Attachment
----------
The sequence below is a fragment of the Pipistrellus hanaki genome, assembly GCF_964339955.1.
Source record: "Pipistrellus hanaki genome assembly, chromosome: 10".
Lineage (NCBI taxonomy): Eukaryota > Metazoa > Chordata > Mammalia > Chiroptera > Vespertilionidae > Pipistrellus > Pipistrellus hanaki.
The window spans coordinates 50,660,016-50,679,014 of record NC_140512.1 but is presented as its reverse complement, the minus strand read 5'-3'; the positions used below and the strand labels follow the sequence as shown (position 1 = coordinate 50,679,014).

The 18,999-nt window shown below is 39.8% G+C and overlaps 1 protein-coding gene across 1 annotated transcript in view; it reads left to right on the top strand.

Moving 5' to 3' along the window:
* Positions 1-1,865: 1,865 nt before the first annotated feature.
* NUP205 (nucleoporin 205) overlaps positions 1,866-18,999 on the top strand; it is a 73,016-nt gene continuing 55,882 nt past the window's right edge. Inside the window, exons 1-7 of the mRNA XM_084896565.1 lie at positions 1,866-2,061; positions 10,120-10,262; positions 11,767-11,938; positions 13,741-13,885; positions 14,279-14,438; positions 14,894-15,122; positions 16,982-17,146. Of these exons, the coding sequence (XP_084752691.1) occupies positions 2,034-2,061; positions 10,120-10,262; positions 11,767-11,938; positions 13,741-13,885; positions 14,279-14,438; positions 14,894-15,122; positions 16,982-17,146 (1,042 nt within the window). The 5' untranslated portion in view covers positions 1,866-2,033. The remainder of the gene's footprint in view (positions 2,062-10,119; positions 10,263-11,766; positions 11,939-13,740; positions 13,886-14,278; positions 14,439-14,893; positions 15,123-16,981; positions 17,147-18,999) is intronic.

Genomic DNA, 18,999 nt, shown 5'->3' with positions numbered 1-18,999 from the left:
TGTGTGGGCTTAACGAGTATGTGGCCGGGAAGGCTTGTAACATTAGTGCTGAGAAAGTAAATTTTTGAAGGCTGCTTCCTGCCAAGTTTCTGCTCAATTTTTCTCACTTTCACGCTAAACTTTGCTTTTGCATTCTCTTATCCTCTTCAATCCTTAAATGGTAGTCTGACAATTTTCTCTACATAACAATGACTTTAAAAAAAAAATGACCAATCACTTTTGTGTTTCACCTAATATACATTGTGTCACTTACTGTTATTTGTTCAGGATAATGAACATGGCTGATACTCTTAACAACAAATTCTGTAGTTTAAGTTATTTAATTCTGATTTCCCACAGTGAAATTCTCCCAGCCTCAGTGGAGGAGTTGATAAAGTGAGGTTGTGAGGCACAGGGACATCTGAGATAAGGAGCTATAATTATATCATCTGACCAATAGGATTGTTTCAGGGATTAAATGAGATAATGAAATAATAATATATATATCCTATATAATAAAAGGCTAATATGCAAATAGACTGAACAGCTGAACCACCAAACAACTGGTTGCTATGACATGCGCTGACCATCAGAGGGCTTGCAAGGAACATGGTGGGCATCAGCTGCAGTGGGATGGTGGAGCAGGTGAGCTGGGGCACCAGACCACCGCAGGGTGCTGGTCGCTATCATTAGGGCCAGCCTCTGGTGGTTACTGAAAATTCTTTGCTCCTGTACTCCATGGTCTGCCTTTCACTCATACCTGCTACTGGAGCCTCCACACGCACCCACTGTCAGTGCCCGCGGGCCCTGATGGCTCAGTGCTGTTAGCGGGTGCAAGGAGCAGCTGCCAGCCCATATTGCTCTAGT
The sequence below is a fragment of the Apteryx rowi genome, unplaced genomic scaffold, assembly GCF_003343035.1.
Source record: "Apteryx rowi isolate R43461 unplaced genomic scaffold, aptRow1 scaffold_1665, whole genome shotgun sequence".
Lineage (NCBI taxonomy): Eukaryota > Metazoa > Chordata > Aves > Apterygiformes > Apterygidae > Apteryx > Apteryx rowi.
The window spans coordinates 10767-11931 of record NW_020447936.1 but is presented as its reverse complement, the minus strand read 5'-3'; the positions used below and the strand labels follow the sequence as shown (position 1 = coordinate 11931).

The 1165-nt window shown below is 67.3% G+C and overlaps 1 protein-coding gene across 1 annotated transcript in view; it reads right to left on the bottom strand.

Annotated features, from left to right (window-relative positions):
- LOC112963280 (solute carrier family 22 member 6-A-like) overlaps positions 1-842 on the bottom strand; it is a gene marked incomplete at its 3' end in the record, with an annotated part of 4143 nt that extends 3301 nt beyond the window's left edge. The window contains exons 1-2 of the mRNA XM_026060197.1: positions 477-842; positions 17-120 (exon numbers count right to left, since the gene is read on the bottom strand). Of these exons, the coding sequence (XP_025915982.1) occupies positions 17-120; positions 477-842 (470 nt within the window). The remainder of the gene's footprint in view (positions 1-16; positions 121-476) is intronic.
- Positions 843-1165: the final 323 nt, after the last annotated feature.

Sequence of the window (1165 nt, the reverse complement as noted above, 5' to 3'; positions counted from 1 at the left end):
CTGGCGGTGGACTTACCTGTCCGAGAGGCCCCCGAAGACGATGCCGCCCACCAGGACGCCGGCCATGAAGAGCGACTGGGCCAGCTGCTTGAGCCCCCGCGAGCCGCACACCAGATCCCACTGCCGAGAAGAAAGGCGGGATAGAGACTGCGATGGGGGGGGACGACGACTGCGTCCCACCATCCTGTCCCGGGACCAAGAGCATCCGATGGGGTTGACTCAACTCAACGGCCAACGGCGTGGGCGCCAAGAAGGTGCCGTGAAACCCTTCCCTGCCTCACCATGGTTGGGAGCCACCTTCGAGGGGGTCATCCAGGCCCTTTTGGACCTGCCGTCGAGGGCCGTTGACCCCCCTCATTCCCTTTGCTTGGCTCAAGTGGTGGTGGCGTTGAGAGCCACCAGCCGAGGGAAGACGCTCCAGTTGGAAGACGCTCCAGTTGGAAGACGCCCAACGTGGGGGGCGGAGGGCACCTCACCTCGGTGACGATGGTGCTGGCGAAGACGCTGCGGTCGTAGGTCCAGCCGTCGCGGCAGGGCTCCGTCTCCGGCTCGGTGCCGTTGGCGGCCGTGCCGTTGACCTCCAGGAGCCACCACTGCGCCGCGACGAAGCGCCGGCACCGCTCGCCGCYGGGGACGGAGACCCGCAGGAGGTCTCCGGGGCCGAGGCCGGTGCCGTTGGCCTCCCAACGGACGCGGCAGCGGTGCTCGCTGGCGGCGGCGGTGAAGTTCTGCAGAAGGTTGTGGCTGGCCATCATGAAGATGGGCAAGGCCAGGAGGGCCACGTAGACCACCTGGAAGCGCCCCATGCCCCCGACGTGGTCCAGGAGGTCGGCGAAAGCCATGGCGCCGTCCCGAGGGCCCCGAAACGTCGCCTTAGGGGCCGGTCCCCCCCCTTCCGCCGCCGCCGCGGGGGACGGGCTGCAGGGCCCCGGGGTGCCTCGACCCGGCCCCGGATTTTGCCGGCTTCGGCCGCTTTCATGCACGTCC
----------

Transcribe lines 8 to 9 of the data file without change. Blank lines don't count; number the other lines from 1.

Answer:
* NUP205 (nucleoporin 205) overlaps positions 1,866-18,999 on the top strand; it is a 73,016-nt gene continuing 55,882 nt past the window's right edge. Inside the window, exons 1-7 of the mRNA XM_084896565.1 lie at positions 1,866-2,061; positions 10,120-10,262; positions 11,767-11,938; positions 13,741-13,885; positions 14,279-14,438; positions 14,894-15,122; positions 16,982-17,146. Of these exons, the coding sequence (XP_084752691.1) occupies positions 2,034-2,061; positions 10,120-10,262; positions 11,767-11,938; positions 13,741-13,885; positions 14,279-14,438; positions 14,894-15,122; positions 16,982-17,146 (1,042 nt within the window). The 5' untranslated portion in view covers positions 1,866-2,033. The remainder of the gene's footprint in view (positions 2,062-10,119; positions 10,263-11,766; positions 11,939-13,740; positions 13,886-14,278; positions 14,439-14,893; positions 15,123-16,981; positions 17,147-18,999) is intronic.

Genomic DNA, 18,999 nt, shown 5'->3' with positions numbered 1-18,999 from the left: